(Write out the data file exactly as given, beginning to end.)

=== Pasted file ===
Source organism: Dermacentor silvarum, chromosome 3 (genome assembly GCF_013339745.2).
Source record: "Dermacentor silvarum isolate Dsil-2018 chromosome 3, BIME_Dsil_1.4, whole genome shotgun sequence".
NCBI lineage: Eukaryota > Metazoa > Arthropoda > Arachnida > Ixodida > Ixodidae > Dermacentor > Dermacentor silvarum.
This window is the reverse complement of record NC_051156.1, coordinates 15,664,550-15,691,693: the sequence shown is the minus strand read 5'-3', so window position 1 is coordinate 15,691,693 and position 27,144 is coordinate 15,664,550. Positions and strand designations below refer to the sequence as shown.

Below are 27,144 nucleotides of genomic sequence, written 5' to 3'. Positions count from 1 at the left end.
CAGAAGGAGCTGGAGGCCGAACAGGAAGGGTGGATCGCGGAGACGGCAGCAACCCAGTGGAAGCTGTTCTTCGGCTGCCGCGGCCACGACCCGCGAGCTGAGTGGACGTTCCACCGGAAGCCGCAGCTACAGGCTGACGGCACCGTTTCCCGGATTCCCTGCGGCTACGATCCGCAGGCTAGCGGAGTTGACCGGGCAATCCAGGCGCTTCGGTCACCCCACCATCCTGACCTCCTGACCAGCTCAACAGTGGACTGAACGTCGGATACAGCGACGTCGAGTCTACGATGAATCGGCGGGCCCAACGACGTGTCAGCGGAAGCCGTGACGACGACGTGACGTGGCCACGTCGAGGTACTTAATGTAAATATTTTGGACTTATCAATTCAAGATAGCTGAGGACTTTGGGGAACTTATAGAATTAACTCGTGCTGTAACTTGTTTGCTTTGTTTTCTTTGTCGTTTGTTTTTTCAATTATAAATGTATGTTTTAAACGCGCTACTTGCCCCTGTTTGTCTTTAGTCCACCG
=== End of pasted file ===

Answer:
Source organism: Dermacentor silvarum, chromosome 3 (genome assembly GCF_013339745.2).
Source record: "Dermacentor silvarum isolate Dsil-2018 chromosome 3, BIME_Dsil_1.4, whole genome shotgun sequence".
NCBI lineage: Eukaryota > Metazoa > Arthropoda > Arachnida > Ixodida > Ixodidae > Dermacentor > Dermacentor silvarum.
This window is the reverse complement of record NC_051156.1, coordinates 15,664,550-15,691,693: the sequence shown is the minus strand read 5'-3', so window position 1 is coordinate 15,691,693 and position 27,144 is coordinate 15,664,550. Positions and strand designations below refer to the sequence as shown.

Below are 27,144 nucleotides of genomic sequence, written 5' to 3'. Positions count from 1 at the left end.
CAGAAGGAGCTGGAGGCCGAACAGGAAGGGTGGATCGCGGAGACGGCAGCAACCCAGTGGAAGCTGTTCTTCGGCTGCCGCGGCCACGACCCGCGAGCTGAGTGGACGTTCCACCGGAAGCCGCAGCTACAGGCTGACGGCACCGTTTCCCGGATTCCCTGCGGCTACGATCCGCAGGCTAGCGGAGTTGACCGGGCAATCCAGGCGCTTCGGTCACCCCACCATCCTGACCTCCTGACCAGCTCAACAGTGGACTGAACGTCGGATACAGCGACGTCGAGTCTACGATGAATCGGCGGGCCCAACGACGTGTCAGCGGAAGCCGTGACGACGACGTGACGTGGCCACGTCGAGGTACTTAATGTAAATATTTTGGACTTATCAATTCAAGATAGCTGAGGACTTTGGGGAACTTATAGAATTAACTCGTGCTGTAACTTGTTTGCTTTGTTTTCTTTGTCGTTTGTTTTTTCAATTATAAATGTATGTTTTAAACGCGCTACTTGCCCCTGTTTGTCTTTAGTCCACCG